Thursday, March 3, it was announced that the Texas trooper who arrested Sandra Bland last summer prior to her mysterious death, Brian Encinia, was formerly fired after he failed to “rebut disciplinary charges leveled against him in January, Public Safety Director Steven McCraw wrote in a letter of final termination,” reports read.
The firing came after a grand jury indicted him on a perjury charge in January. Soon thereafter, state officials announced plans to terminate him. The grand jury did not believe his reason for removing Bland from her car was so he could conduct a safer search.
Footage from Encinia’s dashboard camera shows the trooper stopping Bland July 10, 2015, reportedly for failing to signal while switching lanes.
Their encounter escalated after the trooper ordered the 28-year-old to put out her cigarette and get out of her vehicle. The cop is seen holding a stun gun and shouting, “I will light you up!” after Bland refuses to exit her car. She eventually complies, and he orders her to the side of the road. They move off camera, but audio can still be heard.
Bland was arrested for assault and taken to the Waller County jail. Three days later, she was found with a plastic garbage bag wrapped around her neck, hanging from a jail cell partition.
Her death was officially ruled a suicide by the county coroner, a claim her family strongly disputes.
The trooper met with Department of Public Safety Director Steve McCraw last month, but it gave the agency leader no reason “to alter my preliminary decision,” according to a termination letter Encinia signed last Wednesday. His attorney, Larkin Eakin, has previously called the indictment unjustified and said Encinia was looking out for his own safety.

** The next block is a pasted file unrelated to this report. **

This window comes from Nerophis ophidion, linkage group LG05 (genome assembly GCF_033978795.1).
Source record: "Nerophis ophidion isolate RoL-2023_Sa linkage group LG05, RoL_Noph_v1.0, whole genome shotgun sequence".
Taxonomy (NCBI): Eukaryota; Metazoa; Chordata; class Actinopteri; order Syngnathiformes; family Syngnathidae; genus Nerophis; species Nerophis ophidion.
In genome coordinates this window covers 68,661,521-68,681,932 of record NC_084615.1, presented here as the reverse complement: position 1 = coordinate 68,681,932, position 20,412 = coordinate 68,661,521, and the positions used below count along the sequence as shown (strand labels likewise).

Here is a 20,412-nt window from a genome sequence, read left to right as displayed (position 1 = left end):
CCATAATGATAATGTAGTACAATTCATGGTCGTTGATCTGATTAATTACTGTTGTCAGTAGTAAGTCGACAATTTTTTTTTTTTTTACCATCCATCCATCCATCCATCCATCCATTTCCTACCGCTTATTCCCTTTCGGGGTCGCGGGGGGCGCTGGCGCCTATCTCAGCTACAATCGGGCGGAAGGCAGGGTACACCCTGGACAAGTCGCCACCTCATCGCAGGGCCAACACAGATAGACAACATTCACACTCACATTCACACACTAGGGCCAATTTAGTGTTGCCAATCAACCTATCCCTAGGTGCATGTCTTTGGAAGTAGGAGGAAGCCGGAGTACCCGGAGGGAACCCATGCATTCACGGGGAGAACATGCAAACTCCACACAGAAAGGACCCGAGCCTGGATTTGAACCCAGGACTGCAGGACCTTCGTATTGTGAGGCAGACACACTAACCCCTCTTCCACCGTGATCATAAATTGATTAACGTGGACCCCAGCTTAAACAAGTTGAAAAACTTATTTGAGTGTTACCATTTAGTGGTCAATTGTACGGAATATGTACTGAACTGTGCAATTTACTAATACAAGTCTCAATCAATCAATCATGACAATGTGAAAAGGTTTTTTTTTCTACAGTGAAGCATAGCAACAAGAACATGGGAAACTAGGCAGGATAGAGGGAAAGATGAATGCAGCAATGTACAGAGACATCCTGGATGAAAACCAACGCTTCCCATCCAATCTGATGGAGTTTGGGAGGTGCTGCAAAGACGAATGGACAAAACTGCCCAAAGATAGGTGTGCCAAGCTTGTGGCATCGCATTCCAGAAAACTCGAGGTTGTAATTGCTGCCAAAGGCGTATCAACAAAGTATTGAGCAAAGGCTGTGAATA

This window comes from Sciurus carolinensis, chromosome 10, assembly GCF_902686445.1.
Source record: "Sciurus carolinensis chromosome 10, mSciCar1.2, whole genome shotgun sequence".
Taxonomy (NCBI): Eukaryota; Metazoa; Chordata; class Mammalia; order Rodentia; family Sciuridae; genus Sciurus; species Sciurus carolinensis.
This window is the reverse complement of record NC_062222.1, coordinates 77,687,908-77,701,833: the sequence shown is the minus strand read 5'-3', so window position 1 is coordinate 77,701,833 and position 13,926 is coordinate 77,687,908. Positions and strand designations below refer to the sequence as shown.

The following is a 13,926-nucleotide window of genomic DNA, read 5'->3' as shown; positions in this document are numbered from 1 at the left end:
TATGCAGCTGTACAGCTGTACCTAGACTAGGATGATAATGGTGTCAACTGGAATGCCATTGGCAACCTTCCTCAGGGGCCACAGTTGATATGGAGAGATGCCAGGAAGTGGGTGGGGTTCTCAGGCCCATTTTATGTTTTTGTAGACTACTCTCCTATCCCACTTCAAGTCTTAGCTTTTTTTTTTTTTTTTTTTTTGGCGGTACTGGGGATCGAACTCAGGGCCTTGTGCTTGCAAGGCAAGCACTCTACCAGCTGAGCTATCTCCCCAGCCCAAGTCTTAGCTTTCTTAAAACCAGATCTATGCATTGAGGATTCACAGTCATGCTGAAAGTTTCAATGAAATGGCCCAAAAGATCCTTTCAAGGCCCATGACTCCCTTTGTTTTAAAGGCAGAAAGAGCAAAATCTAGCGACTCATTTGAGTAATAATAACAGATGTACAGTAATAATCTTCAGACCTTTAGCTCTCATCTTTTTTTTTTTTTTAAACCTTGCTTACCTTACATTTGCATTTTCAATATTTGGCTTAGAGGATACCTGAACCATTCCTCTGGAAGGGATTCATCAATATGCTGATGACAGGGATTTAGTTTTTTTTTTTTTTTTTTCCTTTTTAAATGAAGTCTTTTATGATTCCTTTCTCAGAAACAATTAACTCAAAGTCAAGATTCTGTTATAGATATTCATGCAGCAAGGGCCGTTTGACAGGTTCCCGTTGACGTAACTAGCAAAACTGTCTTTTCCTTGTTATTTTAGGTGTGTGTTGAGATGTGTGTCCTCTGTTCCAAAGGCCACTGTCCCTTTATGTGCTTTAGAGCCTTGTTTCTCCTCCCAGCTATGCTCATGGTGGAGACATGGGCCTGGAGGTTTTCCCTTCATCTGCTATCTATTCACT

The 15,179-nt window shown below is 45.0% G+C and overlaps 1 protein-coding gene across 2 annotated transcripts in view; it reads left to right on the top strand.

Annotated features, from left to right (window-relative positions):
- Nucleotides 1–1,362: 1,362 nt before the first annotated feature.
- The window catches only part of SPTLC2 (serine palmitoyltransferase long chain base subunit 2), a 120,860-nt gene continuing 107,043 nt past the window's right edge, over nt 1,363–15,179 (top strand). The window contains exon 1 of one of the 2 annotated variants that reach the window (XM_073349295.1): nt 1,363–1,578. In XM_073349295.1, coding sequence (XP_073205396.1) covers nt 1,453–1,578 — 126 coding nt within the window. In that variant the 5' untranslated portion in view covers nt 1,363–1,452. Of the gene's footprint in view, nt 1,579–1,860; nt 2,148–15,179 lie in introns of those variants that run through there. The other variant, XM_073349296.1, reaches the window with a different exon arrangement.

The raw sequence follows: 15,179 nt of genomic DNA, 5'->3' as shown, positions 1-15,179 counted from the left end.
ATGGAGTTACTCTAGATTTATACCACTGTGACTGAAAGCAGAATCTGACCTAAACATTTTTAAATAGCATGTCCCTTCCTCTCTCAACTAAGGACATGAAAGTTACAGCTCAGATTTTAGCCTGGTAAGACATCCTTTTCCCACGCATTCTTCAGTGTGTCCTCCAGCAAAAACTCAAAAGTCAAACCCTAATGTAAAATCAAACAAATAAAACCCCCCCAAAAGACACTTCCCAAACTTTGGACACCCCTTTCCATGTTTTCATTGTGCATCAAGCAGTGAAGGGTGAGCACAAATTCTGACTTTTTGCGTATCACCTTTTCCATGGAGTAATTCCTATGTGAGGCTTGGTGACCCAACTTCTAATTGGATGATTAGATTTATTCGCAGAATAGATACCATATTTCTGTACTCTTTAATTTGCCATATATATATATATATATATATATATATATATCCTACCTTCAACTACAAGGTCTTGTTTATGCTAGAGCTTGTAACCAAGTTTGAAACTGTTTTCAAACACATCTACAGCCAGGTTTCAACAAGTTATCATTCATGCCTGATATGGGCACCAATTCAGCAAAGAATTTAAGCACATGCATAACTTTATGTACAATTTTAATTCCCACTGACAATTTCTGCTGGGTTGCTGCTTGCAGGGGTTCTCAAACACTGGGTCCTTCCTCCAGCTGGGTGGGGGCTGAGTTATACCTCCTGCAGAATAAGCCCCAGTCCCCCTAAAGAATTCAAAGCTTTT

Bland’s death sparked national outrage and further suspicion of police.
Last month the grand jury tied Ecinia’s perjury indictment to his affidavit statement, where he claimed Bland was “combative and uncooperative.”
“I don’t want anyone to suggest that we’re in a fight against law enforcement,” explained Rep. Sheila Jackson Lee, who is demanding that the Justice Department investigate Bland’s death. “We’re in a fight to get the right type of treatment as citizens of this nation, and particularly young men and women of color.”
The family wants access to all files and unedited footage regarding the case.
Since Bland’s death, Encinia had been on modified desk duty and “remained on the payroll after McCraw announced that the agency would begin the process of firing him.”
Although Encinia could appeal the termination, Department of Public Safety spokesman Tom Vinger said that the terminated trooper will remain fired even if he appeals.
Encinia’s firing was upheld by the Texas Department of Public Safety last Tuesday.
Also last Thursday, in a similar suspicious local case of a woman dying in police custody, New York Attorney General Eric Schneiderman announced that his office’s Special Investigations and Prosecutions Unit has released a report outlining the results of their seven-month investigation into the July 27, 2015, death of Raynette Turner in Mt. Vernon, N.Y. Alvin Bragg, chief of the SIPU, led the investigation, which concluded there was no criminal culpability in Turner’s death. They conducted reviews of forensics evidence and examined video footage of the time Turner was in custody.
The Westchester County medical examiner conducted the official autopsy, releasing the report, along with the video footage last Wednesday. It concluded that Turner died of natural causes.
“Ms. Turner’s death was a tragedy, and the public deserves all of the facts,” Schneiderman said. “I commend Alvin Bragg and the Special Investigations and Prosecutions Unit for completing a fair, comprehensive and independent investigation. This report reflects my office’s commitment to providing a thorough and deliberate review in each and every one of these cases, and to make sure that the full results of our investigation are provided to the public. Finally, I hope that state and local officials will act on the reforms we have proposed without delay.”